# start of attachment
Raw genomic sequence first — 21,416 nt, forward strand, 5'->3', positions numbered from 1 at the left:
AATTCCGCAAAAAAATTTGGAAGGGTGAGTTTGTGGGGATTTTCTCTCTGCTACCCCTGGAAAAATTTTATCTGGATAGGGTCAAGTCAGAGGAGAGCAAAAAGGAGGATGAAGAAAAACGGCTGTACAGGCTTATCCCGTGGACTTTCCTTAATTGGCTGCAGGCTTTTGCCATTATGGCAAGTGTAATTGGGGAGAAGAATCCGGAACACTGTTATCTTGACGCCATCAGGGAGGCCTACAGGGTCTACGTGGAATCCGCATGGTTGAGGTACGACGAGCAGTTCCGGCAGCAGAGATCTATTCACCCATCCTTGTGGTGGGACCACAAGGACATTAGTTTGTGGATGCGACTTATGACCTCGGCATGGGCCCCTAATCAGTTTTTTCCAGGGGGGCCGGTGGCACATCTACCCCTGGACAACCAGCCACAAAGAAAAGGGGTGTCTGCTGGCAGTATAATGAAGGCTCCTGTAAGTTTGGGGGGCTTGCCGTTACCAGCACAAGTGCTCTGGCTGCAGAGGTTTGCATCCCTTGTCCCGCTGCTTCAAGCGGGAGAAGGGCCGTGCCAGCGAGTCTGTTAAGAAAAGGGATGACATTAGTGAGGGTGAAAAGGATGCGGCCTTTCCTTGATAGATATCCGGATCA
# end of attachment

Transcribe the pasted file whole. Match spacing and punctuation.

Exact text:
Raw genomic sequence first — 21,416 nt, forward strand, 5'->3', positions numbered from 1 at the left:
AATTCCGCAAAAAAATTTGGAAGGGTGAGTTTGTGGGGATTTTCTCTCTGCTACCCCTGGAAAAATTTTATCTGGATAGGGTCAAGTCAGAGGAGAGCAAAAAGGAGGATGAAGAAAAACGGCTGTACAGGCTTATCCCGTGGACTTTCCTTAATTGGCTGCAGGCTTTTGCCATTATGGCAAGTGTAATTGGGGAGAAGAATCCGGAACACTGTTATCTTGACGCCATCAGGGAGGCCTACAGGGTCTACGTGGAATCCGCATGGTTGAGGTACGACGAGCAGTTCCGGCAGCAGAGATCTATTCACCCATCCTTGTGGTGGGACCACAAGGACATTAGTTTGTGGATGCGACTTATGACCTCGGCATGGGCCCCTAATCAGTTTTTTCCAGGGGGGCCGGTGGCACATCTACCCCTGGACAACCAGCCACAAAGAAAAGGGGTGTCTGCTGGCAGTATAATGAAGGCTCCTGTAAGTTTGGGGGGCTTGCCGTTACCAGCACAAGTGCTCTGGCTGCAGAGGTTTGCATCCCTTGTCCCGCTGCTTCAAGCGGGAGAAGGGCCGTGCCAGCGAGTCTGTTAAGAAAAGGGATGACATTAGTGAGGGTGAAAAGGATGCGGCCTTTCCTTGATAGATATCCGGATCA